Personally, I would like to see Korea do away with all forms of lower and honorific speech and just stick with polite speech. I find it superficial to use either form as a token of respect when respect in essence is something that is earned between individuals and society, not guaranteed. One need only read the articles criticizing the current president and government leaders to see that actions, not words, are the real indicators of venerability.
As an expat who has lived in Korea for almost 10 years, I can tell you that I used to hope that Koreans would progress as a society in terms of social consciousness and general manners. That change, unfortunately, has yet to fully materialize.
Having pointed out several areas in which I believe Korea falls short, it would be wrong of me not to offer several solutions to this problem. In short, I am of the opinion that manners begin at home. Korean parents need to discipline their children from a very young age, for that is when our habits and codes of conduct are formed. The freedom given to young children in this country, in my opinion, is abhorrent.
While I understand wanting your children to have the best in life, it is irresponsible for a parent to fail to guide their children as to what is appropriate or inappropriate behavior. I have seen elementary children scream and whine at their parents, throw temper tantrums, or beg them until the parents give in to their demands. At restaurants and other venues across this country, many children are allowed to run wild, so much so that “Kid-Free Cafes” are now starting to pop up here and there.
The second point of contact in terms of education in decorum lies with the school teachers. As an after-school English teacher, I dread each day when the lunch time commences. All of the students pour out into the hallways, yelling and running about in what I often refer to as the “Elephant Parade.” The homeroom teachers pay no attention to this, although many accidents occur because of it. I have also born witness to a variety of bullying that some teachers choose to remain oblivious to. This behavior, however, is not shared by all students.
Among my students, there exists a large percentage whose fathers currently serve in the Korean military and the difference in manners is striking. To prove my point, I once told a class that I could predict if their father was a soldier or not. The difference between a polite child and unruly child is so clear that I was able to guess with 90% accuracy. During my formative years, first at a private school, and then at a public school, I learned from teachers to obey instructions and observe school rules.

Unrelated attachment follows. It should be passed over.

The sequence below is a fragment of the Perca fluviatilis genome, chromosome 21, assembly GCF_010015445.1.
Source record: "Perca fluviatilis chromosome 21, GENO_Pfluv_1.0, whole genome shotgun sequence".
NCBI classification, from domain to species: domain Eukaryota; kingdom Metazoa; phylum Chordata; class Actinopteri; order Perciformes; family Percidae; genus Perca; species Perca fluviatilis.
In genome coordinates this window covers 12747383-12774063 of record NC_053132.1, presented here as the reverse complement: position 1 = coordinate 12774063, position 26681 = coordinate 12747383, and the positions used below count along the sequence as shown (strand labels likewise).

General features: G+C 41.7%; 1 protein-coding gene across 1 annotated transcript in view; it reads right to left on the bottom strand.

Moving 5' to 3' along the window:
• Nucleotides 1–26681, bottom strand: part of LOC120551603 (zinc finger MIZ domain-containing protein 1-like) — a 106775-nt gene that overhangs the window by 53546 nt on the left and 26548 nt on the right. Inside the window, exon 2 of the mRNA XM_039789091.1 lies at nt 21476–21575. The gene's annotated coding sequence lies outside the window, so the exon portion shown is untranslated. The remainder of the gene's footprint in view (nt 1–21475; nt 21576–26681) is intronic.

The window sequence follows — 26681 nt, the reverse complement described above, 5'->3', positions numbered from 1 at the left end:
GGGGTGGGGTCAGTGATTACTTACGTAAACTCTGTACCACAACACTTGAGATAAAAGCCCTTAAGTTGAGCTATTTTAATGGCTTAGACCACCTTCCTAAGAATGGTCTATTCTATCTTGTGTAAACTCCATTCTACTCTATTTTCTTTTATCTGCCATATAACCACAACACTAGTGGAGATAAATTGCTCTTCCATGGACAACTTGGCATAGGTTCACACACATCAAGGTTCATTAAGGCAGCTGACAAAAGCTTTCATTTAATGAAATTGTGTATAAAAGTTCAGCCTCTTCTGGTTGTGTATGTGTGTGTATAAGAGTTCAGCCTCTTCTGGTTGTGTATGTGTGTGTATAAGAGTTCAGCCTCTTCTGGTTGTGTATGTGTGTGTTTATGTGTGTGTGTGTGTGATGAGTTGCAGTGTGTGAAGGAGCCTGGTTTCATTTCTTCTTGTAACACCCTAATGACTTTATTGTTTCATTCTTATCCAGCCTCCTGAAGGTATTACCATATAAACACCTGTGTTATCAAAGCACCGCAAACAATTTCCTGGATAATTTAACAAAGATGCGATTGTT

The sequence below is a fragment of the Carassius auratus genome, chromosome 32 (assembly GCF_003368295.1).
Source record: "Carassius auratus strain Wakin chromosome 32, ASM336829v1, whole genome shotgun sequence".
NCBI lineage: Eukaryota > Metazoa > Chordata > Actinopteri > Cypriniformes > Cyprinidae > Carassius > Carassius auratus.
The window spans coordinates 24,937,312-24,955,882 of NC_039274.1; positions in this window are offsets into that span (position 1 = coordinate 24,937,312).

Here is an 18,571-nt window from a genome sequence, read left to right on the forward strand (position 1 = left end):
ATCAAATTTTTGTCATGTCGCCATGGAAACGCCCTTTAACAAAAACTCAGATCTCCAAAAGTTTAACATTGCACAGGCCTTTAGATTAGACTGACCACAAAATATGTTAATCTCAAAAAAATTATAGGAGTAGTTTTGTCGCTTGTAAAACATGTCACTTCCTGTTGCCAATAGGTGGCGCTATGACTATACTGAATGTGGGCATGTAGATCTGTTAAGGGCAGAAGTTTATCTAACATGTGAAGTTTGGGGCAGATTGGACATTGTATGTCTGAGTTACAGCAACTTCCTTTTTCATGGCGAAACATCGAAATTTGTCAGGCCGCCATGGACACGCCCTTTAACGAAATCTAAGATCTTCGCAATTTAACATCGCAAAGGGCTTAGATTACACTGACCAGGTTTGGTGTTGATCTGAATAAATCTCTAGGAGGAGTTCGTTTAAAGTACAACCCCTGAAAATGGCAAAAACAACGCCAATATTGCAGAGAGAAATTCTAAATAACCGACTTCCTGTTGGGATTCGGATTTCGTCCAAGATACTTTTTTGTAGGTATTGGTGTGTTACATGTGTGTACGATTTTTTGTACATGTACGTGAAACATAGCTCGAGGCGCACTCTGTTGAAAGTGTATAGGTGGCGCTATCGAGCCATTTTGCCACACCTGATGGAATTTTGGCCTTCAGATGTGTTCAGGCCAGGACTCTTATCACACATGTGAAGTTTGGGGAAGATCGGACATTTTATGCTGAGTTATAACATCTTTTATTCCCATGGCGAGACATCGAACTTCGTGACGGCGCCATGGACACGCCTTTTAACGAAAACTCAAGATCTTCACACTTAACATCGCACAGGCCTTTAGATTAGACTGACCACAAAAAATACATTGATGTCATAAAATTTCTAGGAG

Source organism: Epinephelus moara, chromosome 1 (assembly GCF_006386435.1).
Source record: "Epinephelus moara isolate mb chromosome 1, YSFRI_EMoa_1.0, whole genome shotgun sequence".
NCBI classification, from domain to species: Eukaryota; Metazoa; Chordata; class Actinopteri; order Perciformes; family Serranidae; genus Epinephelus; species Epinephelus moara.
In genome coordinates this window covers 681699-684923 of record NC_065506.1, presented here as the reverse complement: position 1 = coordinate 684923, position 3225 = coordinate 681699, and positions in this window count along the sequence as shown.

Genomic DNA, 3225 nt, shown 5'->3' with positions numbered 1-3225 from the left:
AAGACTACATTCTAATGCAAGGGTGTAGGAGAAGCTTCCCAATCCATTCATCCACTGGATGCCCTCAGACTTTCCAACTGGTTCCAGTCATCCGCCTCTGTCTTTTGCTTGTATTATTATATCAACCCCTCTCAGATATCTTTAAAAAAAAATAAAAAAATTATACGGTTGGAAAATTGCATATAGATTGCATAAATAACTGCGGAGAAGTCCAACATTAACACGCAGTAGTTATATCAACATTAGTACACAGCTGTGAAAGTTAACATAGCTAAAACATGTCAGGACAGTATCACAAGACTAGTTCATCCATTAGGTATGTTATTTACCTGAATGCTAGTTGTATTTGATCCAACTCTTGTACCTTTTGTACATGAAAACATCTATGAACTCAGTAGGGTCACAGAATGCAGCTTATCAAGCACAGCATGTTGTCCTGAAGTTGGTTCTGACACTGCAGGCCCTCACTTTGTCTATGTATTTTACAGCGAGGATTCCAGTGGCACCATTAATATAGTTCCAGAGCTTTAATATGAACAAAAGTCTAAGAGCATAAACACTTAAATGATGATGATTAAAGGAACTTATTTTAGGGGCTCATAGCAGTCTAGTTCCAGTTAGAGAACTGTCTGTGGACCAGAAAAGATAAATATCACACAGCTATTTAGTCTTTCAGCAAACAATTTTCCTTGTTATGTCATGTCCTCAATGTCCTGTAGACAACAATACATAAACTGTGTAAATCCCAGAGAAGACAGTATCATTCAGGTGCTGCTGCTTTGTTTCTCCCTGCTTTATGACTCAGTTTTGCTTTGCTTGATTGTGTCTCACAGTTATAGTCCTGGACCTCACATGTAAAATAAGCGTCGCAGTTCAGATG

Unfortunately, Korean teachers have few tools at their disposal to punish students and parents are not always in alliance with the teachers. Errant students typically write “ban-seong-mun” or a “reflection letter” where they must explain in detail what they did wrong and what actions they will take to correct the behavior. These are only handed out for the most serious offenses, and not often enough.
It is well known that public school teachers are guaranteed a position until retirement and have little impetus to strongly enforce class manners. One teacher at my school regularly does online shopping at her desk instead of monitoring the students’ behavior. On the other hand, there is another teacher who brings out some of her more impudent students into the halls and disciplines them on a regular basis.
When I first taught in Korea (prior to the criminalization of corporal punishment in schools) I was given a 2 foot wooden stick and told to hit students who misbehaved. Now that these instruments of discipline have been taken from teachers, we must ask ourselves, what remains? These days, children are often told that a behavior is wrong because it gives a bad feeling (gibuni nappeuda) to others or others will receive a wound (Sangcheo batda). This attempt to explain inappropriate behavior is an over-simplification of a wider Korean problem. You cannot blame a child who is merely emulating the behavior of adults or an individual has not been taught to directly respect a parent’s authority and obey without questioning that parent’s decision. As the old adage goes, “Spare the rod, spoil the child.”
Although I did not always agree with my parent’s rules or directions, I respected them as the heads of my household. Too much emphasis is placed on education and not enough on learning basic manners. Many Korean children are spoiled. Korean children, who inevitably become Korean adults, are not incorrigible, but without proper education at both home and school I doubt there will be much social change in this country.
Common sense dictates that it is much more difficult to change the behavior of adults, whose basic manners are already solidified in childhood. If Koreans truly care about their international reputation among the international community, this concept of “Me first ” and “Only I matter” has to be abolished. Unless something is done to educate and discipline the youth of this country, future generations of Koreans will likely continue to think of the sidewalk and other public spaces as merely mine, mine, mine.
Submitted by Laura who did not offer a last name or contact details